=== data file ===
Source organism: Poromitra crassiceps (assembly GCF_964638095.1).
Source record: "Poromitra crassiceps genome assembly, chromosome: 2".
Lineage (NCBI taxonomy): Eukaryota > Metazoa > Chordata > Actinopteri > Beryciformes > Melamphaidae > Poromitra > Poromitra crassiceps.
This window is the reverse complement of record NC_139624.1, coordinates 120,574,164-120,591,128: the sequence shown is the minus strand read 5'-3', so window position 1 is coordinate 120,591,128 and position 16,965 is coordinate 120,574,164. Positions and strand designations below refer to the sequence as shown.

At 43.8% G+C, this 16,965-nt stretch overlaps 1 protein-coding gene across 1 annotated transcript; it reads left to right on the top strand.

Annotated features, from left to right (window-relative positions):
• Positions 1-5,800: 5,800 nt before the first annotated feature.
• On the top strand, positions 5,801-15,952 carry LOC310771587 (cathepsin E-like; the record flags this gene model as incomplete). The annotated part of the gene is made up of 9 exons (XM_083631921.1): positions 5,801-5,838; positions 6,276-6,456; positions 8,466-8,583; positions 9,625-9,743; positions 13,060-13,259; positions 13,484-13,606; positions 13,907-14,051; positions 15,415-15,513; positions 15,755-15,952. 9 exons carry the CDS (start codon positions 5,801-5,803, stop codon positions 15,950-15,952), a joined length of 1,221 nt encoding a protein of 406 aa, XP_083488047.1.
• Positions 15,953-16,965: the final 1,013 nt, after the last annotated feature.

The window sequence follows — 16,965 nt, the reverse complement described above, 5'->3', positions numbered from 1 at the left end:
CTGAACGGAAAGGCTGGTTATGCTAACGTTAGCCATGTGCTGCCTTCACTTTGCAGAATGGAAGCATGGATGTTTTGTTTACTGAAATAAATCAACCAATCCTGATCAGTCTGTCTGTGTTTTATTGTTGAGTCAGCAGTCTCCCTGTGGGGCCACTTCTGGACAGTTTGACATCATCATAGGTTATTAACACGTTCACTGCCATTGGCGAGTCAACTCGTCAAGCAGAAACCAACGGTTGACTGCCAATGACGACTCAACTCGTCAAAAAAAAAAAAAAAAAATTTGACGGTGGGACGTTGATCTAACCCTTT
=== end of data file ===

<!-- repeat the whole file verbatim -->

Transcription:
Source organism: Poromitra crassiceps (assembly GCF_964638095.1).
Source record: "Poromitra crassiceps genome assembly, chromosome: 2".
Lineage (NCBI taxonomy): Eukaryota > Metazoa > Chordata > Actinopteri > Beryciformes > Melamphaidae > Poromitra > Poromitra crassiceps.
This window is the reverse complement of record NC_139624.1, coordinates 120,574,164-120,591,128: the sequence shown is the minus strand read 5'-3', so window position 1 is coordinate 120,591,128 and position 16,965 is coordinate 120,574,164. Positions and strand designations below refer to the sequence as shown.

At 43.8% G+C, this 16,965-nt stretch overlaps 1 protein-coding gene across 1 annotated transcript; it reads left to right on the top strand.

Annotated features, from left to right (window-relative positions):
• Positions 1-5,800: 5,800 nt before the first annotated feature.
• On the top strand, positions 5,801-15,952 carry LOC310771587 (cathepsin E-like; the record flags this gene model as incomplete). The annotated part of the gene is made up of 9 exons (XM_083631921.1): positions 5,801-5,838; positions 6,276-6,456; positions 8,466-8,583; positions 9,625-9,743; positions 13,060-13,259; positions 13,484-13,606; positions 13,907-14,051; positions 15,415-15,513; positions 15,755-15,952. 9 exons carry the CDS (start codon positions 5,801-5,803, stop codon positions 15,950-15,952), a joined length of 1,221 nt encoding a protein of 406 aa, XP_083488047.1.
• Positions 15,953-16,965: the final 1,013 nt, after the last annotated feature.

The window sequence follows — 16,965 nt, the reverse complement described above, 5'->3', positions numbered from 1 at the left end:
CTGAACGGAAAGGCTGGTTATGCTAACGTTAGCCATGTGCTGCCTTCACTTTGCAGAATGGAAGCATGGATGTTTTGTTTACTGAAATAAATCAACCAATCCTGATCAGTCTGTCTGTGTTTTATTGTTGAGTCAGCAGTCTCCCTGTGGGGCCACTTCTGGACAGTTTGACATCATCATAGGTTATTAACACGTTCACTGCCATTGGCGAGTCAACTCGTCAAGCAGAAACCAACGGTTGACTGCCAATGACGACTCAACTCGTCAAAAAAAAAAAAAAAAAATTTGACGGTGGGACGTTGATCTAACCCTTT